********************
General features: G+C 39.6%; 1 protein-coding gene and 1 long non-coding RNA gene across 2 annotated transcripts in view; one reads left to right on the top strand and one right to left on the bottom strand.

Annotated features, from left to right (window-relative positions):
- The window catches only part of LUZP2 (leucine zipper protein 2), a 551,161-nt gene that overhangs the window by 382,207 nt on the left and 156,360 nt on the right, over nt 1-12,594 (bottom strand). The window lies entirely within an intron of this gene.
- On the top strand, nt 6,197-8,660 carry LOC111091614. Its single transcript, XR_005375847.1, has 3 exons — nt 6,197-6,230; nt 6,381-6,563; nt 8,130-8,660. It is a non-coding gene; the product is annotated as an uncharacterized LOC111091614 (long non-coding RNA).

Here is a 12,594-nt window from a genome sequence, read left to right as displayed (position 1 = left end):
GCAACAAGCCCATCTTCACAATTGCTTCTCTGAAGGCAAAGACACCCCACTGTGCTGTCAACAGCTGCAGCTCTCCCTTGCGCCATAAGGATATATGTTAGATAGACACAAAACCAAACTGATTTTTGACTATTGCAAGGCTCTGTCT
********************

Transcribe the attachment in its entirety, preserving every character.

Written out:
General features: G+C 39.6%; 1 protein-coding gene and 1 long non-coding RNA gene across 2 annotated transcripts in view; one reads left to right on the top strand and one right to left on the bottom strand.

Annotated features, from left to right (window-relative positions):
- The window catches only part of LUZP2 (leucine zipper protein 2), a 551,161-nt gene that overhangs the window by 382,207 nt on the left and 156,360 nt on the right, over nt 1-12,594 (bottom strand). The window lies entirely within an intron of this gene.
- On the top strand, nt 6,197-8,660 carry LOC111091614. Its single transcript, XR_005375847.1, has 3 exons — nt 6,197-6,230; nt 6,381-6,563; nt 8,130-8,660. It is a non-coding gene; the product is annotated as an uncharacterized LOC111091614 (long non-coding RNA).

Here is a 12,594-nt window from a genome sequence, read left to right as displayed (position 1 = left end):
GCAACAAGCCCATCTTCACAATTGCTTCTCTGAAGGCAAAGACACCCCACTGTGCTGTCAACAGCTGCAGCTCTCCCTTGCGCCATAAGGATATATGTTAGATAGACACAAAACCAAACTGATTTTTGACTATTGCAAGGCTCTGTCT